Heard from Arvind Arasu in 2000—2001.

*Randomized linear time algorithm*: Pick a computer at random. Ask all computers whether it is damaged or not. With probability at least half, one such round succeeds. So we need at most two rounds on average.

*Deterministic linear time algorithm*: Thanks to Pratik Poddar for this ingenious idea: Consider a chain of computers where each computer except the last announces the status (good or bad) of its successor in the chain. If all announcements are good and if there is at least one good computer in the chain, then the last computer is definitely good! Pratik's algorithm constructs such a chain as follows. Start off with an empty chain. Repeatedly affix one of the remaining computers to the end of the chain. If the resulting chain has at least two computers and if the penultimate computer announces that the last computer is bad, then remove both of these computers from the chain and discard them forever. A pair of discarded computers enjoys the following properties: (a) at least one of them must have been bad, and (b) both of them cannot be good. Since good computers are in the majority, the chain must be non-empty after all computers have been processed and there must be at least one good computer in that chain. The last computer in that chain must be good. The total number of queries (asking some computer the status of another computer) is exactly n-1.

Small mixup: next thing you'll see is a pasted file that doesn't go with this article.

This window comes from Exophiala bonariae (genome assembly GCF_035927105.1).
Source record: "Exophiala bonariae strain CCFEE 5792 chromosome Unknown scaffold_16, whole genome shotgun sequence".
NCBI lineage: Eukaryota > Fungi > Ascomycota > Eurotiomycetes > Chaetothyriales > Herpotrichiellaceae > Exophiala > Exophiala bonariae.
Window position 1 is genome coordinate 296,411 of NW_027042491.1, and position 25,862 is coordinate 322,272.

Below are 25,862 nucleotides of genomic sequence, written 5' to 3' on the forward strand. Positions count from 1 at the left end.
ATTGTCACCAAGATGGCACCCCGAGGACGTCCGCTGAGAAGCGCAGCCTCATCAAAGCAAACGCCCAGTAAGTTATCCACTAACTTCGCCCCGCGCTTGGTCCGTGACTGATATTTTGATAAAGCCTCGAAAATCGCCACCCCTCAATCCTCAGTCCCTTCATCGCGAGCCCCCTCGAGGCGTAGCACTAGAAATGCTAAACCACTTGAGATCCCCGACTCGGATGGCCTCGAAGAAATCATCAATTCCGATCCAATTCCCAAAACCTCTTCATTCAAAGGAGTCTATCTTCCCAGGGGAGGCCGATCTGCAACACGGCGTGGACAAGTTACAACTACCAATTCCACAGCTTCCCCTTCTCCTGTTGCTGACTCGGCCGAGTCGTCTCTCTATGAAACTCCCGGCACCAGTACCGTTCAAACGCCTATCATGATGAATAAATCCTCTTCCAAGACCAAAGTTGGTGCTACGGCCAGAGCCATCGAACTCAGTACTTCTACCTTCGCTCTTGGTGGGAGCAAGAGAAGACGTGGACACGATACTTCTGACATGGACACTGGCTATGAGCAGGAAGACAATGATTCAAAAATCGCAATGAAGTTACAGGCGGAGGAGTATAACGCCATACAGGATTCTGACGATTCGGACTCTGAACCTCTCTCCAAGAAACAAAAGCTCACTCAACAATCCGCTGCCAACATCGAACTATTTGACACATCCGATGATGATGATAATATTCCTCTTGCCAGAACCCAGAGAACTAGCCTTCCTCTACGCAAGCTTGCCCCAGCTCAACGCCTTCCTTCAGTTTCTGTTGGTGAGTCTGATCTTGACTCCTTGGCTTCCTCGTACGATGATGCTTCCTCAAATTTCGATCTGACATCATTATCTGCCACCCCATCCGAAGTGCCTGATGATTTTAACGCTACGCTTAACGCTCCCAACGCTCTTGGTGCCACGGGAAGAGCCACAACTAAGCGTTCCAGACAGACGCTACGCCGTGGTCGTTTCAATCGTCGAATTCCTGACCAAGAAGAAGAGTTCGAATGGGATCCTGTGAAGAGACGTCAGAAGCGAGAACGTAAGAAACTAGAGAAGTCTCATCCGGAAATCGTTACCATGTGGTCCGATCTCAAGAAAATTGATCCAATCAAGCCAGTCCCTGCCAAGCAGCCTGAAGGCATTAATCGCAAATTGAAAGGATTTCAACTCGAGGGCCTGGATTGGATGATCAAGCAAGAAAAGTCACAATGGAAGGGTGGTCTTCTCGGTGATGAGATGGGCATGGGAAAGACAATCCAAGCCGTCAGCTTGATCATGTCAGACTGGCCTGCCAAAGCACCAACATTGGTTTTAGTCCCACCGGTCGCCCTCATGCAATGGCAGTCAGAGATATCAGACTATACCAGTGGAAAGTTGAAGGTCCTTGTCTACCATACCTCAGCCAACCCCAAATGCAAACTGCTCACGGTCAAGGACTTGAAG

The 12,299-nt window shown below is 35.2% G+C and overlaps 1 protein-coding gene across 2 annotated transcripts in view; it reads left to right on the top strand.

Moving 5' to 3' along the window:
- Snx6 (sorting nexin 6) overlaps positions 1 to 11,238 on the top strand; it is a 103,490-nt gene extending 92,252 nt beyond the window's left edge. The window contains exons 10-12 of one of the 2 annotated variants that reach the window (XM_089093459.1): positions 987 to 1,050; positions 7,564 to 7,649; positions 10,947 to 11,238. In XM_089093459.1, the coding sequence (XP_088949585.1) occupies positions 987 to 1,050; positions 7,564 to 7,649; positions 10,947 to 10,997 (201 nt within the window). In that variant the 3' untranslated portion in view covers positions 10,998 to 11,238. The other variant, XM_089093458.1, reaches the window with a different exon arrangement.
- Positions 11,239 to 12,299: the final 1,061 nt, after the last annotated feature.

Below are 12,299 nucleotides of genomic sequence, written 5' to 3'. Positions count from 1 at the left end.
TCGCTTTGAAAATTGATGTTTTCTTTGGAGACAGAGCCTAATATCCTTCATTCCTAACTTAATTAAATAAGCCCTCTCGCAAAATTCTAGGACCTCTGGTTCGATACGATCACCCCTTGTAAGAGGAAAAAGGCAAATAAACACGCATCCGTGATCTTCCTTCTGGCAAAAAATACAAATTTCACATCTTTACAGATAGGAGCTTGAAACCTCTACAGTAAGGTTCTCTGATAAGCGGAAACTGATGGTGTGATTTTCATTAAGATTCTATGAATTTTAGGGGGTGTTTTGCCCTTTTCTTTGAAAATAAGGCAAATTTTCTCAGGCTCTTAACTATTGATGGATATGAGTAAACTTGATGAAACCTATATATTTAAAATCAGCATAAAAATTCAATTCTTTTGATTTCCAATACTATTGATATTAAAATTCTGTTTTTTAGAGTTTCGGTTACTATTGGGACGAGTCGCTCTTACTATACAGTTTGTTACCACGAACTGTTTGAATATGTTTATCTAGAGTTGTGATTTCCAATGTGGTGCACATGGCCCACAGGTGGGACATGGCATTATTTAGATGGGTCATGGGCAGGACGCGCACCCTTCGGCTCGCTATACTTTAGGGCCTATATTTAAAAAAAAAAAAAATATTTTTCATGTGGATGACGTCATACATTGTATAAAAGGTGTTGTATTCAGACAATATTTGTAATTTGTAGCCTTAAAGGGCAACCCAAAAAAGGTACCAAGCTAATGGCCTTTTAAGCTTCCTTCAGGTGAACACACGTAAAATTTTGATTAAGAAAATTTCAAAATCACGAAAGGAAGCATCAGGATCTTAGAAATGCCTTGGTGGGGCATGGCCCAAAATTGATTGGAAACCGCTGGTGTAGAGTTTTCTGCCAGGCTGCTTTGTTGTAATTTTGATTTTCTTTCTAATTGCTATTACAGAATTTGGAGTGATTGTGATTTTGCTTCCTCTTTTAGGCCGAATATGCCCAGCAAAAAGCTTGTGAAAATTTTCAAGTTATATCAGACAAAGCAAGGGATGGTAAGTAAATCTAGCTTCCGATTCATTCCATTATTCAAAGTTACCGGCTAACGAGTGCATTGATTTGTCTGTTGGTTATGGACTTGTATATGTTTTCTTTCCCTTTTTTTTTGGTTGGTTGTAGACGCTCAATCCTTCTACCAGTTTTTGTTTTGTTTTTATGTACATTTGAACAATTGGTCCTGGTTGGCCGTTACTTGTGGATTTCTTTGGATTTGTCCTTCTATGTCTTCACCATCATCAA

(Flawed solution, pointed out by readers) A deterministic linear time algorithm: Form pairs of computers. Ask computers in a pair the status of each other. If the answers were (good, good), choose one of the two computers. Otherwise, discard both computers. In one such round, the number of computers would reduce by (almost) half, giving us overall linear time.

© Copyright 2008—2017, Gurmeet Manku.

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